Ninety four patients met the criteria for schizophrenia, of whom six were ineligible (five had an IQ < 80, and one person was not fluent in English) and 32 declined to enter the trial. A greater proportion of women than men declined to participate in the trial (15/30 (50%) v 18/59 (30%), P = 0.073), and those who refused to participate were significantly older than those who agreed (mean (SD) age 36.95 (11.48) v 31.98 (8.93), difference 4.97 (95% confidence interval 0.58 to 9.38), P = 0.028).
The 56 people who consented to enter the study were randomly allocated equally to the two therapies. Six patients were lost to follow up: two dropped out during therapy (both controls); three (two controls, one compliance therapy) refused follow up, and one (compliance therapy) died in the follow up period (see ).
Recruitment of participants and their progress through the trial
Baseline compliance could not be measured for the 12 patients who were admitted for their first episode of schizophrenia, five of whom were allocated to compliance therapy and seven to control therapy. Patients randomised to compliance therapy did not differ from control patients in terms of baseline compliance (8/23 v 4/21, odds ratio 2.267 (95% confidence interval 0.474 to 11.41)), attitudes to medication, insight, symptomatology, level of functioning, or quality of life ().
Baseline sociodemographic and clinical characteristics of patients with schizophrenia who received compliance therapy or non-specific counselling. Values are numbers of patients unless stated otherwise
Compliance therapy conferred no advantage over non-specific therapy in terms of compliance at one year (12/28 v 15/28, odds ratio 0.65 (0.197 to 2.123)) or the secondary outcome measures—symptomatology (mean (SD) symptoms scale 58.2 (17) v 52.1 (21), difference 6.1 (-4.7 to 16.9), P = 0.26), attitudes to treatment (51.3 (8.2) v 53.4 (6.2), difference -2.1 (-6.3 to 2.1), P = 0.32), insight (9.9 (4.1) v 10.4 (2.8), difference -0.5 (-2.4 to 1.5), P = 0.65), level of functioning (52.7 (17.8) v 56.9 (25.3), difference -4.2 (-16.8 to 8.4), P = 0.50), and quality of life (71.8 (21) v 75.2 (25), difference -3.4 (-16.6 to 9.9), P = 0.61).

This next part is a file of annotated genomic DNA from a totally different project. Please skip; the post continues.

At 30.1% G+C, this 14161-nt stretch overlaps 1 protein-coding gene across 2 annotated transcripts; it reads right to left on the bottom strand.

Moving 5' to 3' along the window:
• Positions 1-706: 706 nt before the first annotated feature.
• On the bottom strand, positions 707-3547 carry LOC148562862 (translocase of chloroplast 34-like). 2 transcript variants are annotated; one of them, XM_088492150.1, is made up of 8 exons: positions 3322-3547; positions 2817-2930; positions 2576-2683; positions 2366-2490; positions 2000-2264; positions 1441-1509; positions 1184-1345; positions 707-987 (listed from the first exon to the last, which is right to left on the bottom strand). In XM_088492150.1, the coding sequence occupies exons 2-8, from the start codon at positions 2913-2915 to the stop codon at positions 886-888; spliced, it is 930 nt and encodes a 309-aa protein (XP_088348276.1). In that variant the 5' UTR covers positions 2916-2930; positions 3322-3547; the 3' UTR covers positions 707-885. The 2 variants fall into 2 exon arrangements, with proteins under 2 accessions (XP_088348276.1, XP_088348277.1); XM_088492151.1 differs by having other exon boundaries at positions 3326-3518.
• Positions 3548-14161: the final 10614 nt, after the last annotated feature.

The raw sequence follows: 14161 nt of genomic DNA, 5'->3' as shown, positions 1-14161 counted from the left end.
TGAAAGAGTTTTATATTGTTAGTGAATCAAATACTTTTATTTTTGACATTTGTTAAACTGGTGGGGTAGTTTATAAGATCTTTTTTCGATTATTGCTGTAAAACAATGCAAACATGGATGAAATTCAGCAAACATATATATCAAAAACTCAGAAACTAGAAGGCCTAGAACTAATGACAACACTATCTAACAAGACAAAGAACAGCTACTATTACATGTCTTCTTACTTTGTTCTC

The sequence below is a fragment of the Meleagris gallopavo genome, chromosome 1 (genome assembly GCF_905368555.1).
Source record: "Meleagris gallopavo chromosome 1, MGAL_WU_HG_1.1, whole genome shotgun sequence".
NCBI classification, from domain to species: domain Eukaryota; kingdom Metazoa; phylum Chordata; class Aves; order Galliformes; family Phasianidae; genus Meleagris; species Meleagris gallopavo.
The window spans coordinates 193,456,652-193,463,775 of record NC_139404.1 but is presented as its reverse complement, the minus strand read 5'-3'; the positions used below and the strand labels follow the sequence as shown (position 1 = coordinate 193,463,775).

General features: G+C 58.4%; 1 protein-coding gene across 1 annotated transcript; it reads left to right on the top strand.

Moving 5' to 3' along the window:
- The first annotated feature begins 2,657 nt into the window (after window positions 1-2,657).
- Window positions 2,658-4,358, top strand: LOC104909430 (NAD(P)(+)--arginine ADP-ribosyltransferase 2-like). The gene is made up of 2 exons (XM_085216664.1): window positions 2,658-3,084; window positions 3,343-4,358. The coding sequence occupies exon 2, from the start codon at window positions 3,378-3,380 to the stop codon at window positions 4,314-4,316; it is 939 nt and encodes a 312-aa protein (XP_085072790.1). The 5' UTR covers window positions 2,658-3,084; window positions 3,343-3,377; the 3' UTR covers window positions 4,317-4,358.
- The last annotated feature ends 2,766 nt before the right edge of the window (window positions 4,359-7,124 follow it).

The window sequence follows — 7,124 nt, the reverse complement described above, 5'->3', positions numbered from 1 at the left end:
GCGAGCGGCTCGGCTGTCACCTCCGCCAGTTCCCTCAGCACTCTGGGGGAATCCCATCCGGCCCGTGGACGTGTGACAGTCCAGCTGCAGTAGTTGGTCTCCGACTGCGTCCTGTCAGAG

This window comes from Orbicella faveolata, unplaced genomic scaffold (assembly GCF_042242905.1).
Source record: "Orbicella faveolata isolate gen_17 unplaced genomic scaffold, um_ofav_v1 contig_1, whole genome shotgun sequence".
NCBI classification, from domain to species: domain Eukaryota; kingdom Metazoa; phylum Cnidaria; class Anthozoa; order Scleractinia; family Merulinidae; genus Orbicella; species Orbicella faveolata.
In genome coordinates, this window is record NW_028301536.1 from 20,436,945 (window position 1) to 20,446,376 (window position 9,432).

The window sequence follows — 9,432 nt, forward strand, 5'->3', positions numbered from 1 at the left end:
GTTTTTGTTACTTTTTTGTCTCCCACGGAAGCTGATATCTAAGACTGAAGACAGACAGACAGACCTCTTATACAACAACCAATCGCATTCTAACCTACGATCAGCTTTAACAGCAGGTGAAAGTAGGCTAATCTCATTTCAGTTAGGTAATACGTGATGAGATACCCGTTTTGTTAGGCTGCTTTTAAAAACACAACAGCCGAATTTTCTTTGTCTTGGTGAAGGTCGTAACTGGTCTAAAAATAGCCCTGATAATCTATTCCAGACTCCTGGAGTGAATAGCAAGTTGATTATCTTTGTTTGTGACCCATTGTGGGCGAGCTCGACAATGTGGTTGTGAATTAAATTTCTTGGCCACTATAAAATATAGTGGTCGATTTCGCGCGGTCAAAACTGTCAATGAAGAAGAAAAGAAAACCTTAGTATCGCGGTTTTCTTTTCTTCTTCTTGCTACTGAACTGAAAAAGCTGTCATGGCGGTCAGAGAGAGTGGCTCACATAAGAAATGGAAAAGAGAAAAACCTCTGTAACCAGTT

Patients who received compliance therapy were not significantly different from control patients in terms of occupancy of psychiatric hospital beds at one year follow up (mean (SD) number of bed days 26 (45) v 33 (57), difference -7 (-35 to 21), P = 0.61) and at two years (43(60) v 50 (70), difference -7 (-42 to 28), P = 0.69). Survival in the community, measured by the number of days to first readmission to psychiatric hospital, was not significantly different for the two groups of patients (mean 440 days (95% confidence interval 346 to 534) for compliance therapy v 482 days (378 to 586) for control).
Predictors of compliance at one year
A logistic regression model (for the 44 patients with complete baseline data) identified baseline compliance, baseline attitudes to treatment, female sex, and carer involvement as predictors of compliance at one year follow up (). Undergoing compliance therapy was not a predictor of compliance at one year. Olfson et al had found that refusal by patients' families to become involved in treatment predicted patients' non-compliance.16
We therefore included carer attendance at an education programme in our model as an indicator of willingness to become involved in treatment care, and this was a predictor of compliance at one year.
Baseline predictors of optimal compliance with drug treatment at one year among patients with schizophrenia with full baseline date (n=44). Results of binary logistic regression analysis (intention to treat analysis)